Molecular Biotechnology

, Volume 34, Issue 3, pp 355–381 | Cite as

Living with heterogeneities in bioreactors

Understanding the effects of environmental gradients on cells
  • Alvaro R. Lara
  • Enrique Galindo
  • Octavio T. Ramírez
  • Laura A. PalomaresEmail author


The presence of spatial gradients in fundamental culture parameters, such as dissolved gases, pH, concentration of substrates, and shear rate, among others, is an important problem that frequently occurs in large-scale bioreactors. This problem is caused by a deficient mixing that results from limitations inherent to traditional scale-up methods and practical constraints during large-scale bioreactor design and operation. When cultured in a heterogeneous environment, cells are continuously exposed to fluctuating conditions as they travel through the various zones of a bioreactor. Such fluctuations can affect cell metabolism, yields, and quality of the products of interest. In this review, the theoretical analyses that predict the existence of environmental gradients in bioreactors and their experimental confirmation are reviewed. The origins of gradients in common culture parameters and their effects on various organisms of biotechnological importance are discussed. In particular, studies based on the scale-down methodology, a convenient tool for assessing the effect of environmental heterogene ities, are surveyed.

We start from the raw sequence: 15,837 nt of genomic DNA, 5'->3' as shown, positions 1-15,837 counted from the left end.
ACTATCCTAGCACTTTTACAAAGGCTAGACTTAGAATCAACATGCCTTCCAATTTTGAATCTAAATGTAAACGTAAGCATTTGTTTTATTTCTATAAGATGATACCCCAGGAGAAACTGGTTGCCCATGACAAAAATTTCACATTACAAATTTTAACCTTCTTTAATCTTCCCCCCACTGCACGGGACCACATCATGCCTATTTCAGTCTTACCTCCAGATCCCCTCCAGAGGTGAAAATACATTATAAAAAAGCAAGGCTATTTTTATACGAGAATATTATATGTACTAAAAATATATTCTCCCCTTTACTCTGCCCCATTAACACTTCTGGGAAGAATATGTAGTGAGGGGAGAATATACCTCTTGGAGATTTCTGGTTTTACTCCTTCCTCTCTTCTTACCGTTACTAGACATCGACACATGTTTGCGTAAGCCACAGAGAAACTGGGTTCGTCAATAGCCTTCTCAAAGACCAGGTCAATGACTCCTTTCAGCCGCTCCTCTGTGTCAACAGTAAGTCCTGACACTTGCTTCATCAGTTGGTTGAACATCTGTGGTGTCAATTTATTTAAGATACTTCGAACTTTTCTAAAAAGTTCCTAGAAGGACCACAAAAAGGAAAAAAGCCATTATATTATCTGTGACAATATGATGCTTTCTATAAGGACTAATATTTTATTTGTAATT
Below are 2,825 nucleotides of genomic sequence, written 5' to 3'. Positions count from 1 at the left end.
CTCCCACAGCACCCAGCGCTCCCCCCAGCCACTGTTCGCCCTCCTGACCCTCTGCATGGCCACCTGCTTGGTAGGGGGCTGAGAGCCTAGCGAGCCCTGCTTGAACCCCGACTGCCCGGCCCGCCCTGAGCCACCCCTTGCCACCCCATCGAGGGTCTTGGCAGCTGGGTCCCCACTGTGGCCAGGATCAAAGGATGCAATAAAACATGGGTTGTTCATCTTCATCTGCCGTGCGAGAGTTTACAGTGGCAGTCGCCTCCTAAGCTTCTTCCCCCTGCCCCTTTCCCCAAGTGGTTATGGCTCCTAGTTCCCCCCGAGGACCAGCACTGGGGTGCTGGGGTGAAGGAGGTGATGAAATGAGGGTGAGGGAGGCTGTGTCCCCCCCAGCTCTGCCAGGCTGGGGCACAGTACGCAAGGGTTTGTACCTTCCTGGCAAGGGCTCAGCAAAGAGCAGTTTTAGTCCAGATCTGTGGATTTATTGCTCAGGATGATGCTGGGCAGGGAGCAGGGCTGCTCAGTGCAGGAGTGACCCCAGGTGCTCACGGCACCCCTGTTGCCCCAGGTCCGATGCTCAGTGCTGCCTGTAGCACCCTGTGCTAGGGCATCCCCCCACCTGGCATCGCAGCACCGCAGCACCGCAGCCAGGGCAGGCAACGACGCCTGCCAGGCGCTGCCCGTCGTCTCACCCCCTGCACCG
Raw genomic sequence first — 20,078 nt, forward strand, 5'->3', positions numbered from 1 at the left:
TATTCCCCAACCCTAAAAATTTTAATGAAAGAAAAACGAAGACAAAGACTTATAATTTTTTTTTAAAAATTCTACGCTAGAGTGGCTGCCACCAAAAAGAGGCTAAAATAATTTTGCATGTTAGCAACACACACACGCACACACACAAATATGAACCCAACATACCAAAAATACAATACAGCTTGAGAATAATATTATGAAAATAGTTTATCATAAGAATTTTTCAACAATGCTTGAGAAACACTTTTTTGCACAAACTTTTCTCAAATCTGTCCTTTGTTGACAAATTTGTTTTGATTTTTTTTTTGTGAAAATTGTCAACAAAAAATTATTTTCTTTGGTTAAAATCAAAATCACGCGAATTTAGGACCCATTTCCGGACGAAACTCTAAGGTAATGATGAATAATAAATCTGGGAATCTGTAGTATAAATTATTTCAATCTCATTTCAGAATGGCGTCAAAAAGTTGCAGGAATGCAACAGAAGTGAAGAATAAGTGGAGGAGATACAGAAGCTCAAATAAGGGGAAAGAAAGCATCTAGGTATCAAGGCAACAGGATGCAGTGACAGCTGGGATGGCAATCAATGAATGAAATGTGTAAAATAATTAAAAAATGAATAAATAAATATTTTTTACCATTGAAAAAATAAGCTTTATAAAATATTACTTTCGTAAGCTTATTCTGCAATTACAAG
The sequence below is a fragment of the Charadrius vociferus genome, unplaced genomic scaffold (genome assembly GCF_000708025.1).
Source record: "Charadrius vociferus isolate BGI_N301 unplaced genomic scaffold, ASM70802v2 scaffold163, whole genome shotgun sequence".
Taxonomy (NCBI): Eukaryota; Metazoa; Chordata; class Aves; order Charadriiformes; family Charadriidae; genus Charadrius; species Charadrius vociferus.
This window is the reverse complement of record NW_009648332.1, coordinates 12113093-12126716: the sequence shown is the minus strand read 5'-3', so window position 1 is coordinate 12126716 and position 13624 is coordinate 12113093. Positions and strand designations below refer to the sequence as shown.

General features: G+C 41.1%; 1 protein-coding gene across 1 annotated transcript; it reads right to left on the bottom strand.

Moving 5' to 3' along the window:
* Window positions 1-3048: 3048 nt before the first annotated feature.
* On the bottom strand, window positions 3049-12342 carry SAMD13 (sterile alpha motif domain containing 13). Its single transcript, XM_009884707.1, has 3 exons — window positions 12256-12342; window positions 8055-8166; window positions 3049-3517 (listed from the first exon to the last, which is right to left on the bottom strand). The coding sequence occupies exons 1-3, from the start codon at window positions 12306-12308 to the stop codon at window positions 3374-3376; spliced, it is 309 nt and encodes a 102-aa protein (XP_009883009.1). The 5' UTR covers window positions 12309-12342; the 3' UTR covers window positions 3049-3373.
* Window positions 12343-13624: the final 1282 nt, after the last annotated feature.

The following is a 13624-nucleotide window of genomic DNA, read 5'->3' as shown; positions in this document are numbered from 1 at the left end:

Index Entries

Scale up scale down gradients bioreactors transient 



Dissolved oxygen concentration at saturation with air


Computational fluid dynamics


Chinese hamster ovary


Dissolved carbon dioxide


Dissolved hydrogen


Impeller diameter


Dissolved oxygen concentration


Dry weight


Green fluorescent protein


Human growth hormone


Volumetric oxygen transfer coefficient


Impeller rotation speed


Plug-flow reactor


Power input


Pump rate




Scale-down system


Stirred-tank reactor


Circulation time


Tricarboxylic acid


Mixing time


Characteristic time for mass transfer


Characteristic time for oxygen uptake







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Copyright information

© Humana Press Inc 2006

Authors and Affiliations

  • Alvaro R. Lara
    • 1
  • Enrique Galindo
    • 2
  • Octavio T. Ramírez
    • 1
  • Laura A. Palomares
    • 1
    Email author
  1. 1.Departamento de Medicina Molecular y BioprocessosInstituto de Biotecnologia Universidad Nacioral Autónoma de México (UNAM)Cuerravaca, MorelosMéxico
  2. 2.Departamento de Ingeniería Celular y BiocatálisisInstituto de Biotecnologia Universidad Nacioral Autónoma de México (UNAM)Cuerravaca, MorelosMéxico

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